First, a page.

GENEVA - The United Nations denounced the Vatican on Wednesday for failing to stamp out child abuse and allowing systematic cover-ups, calling on the Church to remove clergy suspected of raping or molesting children.
Meanwhile, the Vatican’s permanent observer to the United Nations accused the UN on Wednesday of distorting facts in its damning report which denounced the Church for failing to stamp out child abuse.
The report failed to take into account the fact that the Vatican had made “a series of changes for the protection of children”, and its efforts at reform were “facts, evidence, which cannot be distorted,” Silvano Tomasi said in an interview with Vatican Radio.
In an unprecedented report for a UN body, the Committee on the Rights of the Child slammed the Vatican for failing to live up to repeated pledges to put its house in order, and said all clergy and lay employees suspected of abuse must be turned over to the police.
“The committee expresses serious concern that in dealing with child victims of different forms of abuse, the Holy See has systematically placed preservation of the reputation of the Church and the alleged offender over the protection of child victims,” it said.
It urged the Vatican to “immediately remove all known and suspected child sexual abusers from assignment and refer the matter to the relevant law enforcement authorities for investigation and prosecution purposes”. Committee head Kirsten Sandberg said that despite the Vatican’s pledges to adopt a zero tolerance approach, it was in clear breach of the 1989 UN Convention on the Rights of the Child. “The simple answer is yes, they are in breach of the Convention as up to now, because they haven’t done all the things that they should have done,” Sandberg told reporters.
The report said the Vatican had failed to acknowledge the extent of abuse, nor taken necessary measures to protect children, and had allowed perpetrators to continue with impunity. It blasted the transfer of abusers to new parishes within countries, and even across borders, in an attempt to cover up their crimes and remove them from the clutches of justice.
In a terse response, the Vatican said it “took note” of the report, but criticised as doctrinal interference parts of the report that questioned its stance on contraception and abortion.
As well as general comments on the risks to girls of early pregnancy and clandestine abortions, the committee spotlighted the case of a nine-year-old Brazilian who was raped by her stepfather, and whose mother and doctor where excommunicated after she had a termination.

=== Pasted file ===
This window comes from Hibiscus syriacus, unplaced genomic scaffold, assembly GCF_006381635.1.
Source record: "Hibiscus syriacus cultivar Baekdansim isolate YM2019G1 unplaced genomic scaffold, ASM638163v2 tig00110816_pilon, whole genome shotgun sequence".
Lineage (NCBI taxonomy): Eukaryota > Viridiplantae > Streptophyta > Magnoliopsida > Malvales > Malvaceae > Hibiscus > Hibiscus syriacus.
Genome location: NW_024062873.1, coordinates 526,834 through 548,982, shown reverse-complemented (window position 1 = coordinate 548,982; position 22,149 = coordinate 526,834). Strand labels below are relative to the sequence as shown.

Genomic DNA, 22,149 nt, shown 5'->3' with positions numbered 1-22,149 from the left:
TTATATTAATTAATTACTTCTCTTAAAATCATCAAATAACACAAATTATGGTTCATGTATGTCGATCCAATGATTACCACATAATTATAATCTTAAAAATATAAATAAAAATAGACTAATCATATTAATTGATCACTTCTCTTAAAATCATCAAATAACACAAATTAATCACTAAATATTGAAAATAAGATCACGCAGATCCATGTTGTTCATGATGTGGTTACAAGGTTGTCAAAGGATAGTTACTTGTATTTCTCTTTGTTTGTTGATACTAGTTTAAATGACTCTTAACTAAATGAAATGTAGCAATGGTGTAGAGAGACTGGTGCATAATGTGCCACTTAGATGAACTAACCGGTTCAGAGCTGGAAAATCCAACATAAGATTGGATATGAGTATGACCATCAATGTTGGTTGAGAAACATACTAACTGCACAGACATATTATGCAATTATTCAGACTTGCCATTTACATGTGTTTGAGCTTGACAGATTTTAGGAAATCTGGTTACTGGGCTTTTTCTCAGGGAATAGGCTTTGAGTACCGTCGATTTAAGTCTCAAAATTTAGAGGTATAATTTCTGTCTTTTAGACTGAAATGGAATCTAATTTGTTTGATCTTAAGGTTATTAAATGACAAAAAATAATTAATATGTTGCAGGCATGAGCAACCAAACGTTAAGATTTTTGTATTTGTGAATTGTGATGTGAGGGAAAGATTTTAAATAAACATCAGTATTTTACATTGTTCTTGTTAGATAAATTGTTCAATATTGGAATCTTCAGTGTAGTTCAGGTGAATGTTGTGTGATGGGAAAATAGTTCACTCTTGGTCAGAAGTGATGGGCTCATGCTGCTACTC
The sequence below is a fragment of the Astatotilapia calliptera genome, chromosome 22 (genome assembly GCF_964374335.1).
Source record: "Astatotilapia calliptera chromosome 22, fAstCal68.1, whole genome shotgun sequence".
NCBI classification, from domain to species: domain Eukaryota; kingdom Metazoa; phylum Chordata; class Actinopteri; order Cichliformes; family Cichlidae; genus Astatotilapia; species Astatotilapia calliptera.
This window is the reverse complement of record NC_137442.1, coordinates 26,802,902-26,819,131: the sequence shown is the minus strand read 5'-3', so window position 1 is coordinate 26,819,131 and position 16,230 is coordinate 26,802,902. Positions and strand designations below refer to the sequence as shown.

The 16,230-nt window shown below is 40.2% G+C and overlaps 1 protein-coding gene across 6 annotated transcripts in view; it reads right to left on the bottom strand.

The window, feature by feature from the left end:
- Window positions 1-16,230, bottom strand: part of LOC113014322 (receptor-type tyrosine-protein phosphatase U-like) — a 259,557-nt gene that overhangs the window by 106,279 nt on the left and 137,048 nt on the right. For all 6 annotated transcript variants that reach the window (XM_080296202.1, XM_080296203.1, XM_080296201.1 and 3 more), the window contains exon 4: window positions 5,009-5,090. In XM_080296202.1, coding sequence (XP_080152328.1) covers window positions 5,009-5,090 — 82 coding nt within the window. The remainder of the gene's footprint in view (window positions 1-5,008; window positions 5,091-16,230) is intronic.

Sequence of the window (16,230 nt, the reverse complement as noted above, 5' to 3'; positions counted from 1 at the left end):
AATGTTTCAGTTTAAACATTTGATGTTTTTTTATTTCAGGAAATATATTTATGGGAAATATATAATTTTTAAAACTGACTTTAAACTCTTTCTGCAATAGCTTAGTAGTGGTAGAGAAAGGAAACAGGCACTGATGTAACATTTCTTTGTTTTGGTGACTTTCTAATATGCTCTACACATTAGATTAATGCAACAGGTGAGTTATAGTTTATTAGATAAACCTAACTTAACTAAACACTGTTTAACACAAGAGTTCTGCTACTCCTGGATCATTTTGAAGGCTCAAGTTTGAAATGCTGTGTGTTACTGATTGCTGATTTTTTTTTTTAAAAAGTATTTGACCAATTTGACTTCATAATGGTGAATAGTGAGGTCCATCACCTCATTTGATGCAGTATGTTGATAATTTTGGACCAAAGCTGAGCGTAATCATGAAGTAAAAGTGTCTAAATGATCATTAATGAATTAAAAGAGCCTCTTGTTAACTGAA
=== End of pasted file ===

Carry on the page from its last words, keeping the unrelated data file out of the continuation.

The Survivors Network of those Abused by Priests (SNAP) hailed the report.
“The quickest way to prevent child sexual violence by Catholic clerics is for Pope Francis to publicly remove all offenders from ministry and harshly punish their colleagues and supervisors who enabled their crimes,” SNAP said. “But like his predecessors, he has refused to take even tiny steps in this direction.”
“Now it’s up to secular officials to follow the UN’s lead and step in to safeguard the vulnerable because Catholic officials are either incapable or unwilling to do so,” it added.
The report followed a landmark January hearing during which the 18 independent human rights experts from around the globe who make up the committee grilled senior Church officials.
Like other signatories of the UN child rights convention, the Vatican agrees to be scrutinised by the panel. Its last appearance was in 1995, before the abuse issue burst into the spotlight.
The committee criticised the Church for dealing with paedophile priests behind closed doors, allowing “the vast majority of abusers and almost all those who concealed child sexual abuse to escape judicial proceedings in states where abuses were committed”.
It also denounced the “code of silence” imposed on clergy under threat of excommunication, saying that as a result cases of abuse where hardly ever reported to national law enforcement authorities.
Church whistleblowers had been “ostracised, demoted and fired”, while priests who remained silent were even congratulated, and victims who were compensated were bound by confidentiality clauses, it said.
Benedict XVI, pontiff from 2005 to 2013, was the first pope to apologise to abuse victims and call for zero tolerance, though critics said rhetoric outstripped real action.
His successor Pope Francis has said Catholics should feel “shame” for abuse and in December created a commission to investigate sex crimes, enforce prevention and care for victims.
The UN committee welcomed the move, but said it did not go far enough and that it was time for the Vatican to create an independent human rights mechanism to address abuse.
Referring to Ireland’s “Magdalene Laundries” - Church-run institutions for unmarried girls who got pregnant, which were finally closed in 1996 - the committee said the Vatican had failed to provide justice despite “slavery-like” conditions, degrading treatment, violence and sexual abuse.
It also said Church archives should be opened in order to hold accountable abusers and all those who concealed their crimes and knowingly placed offenders in contact with children. The UN committee’s recommendations are non-binding.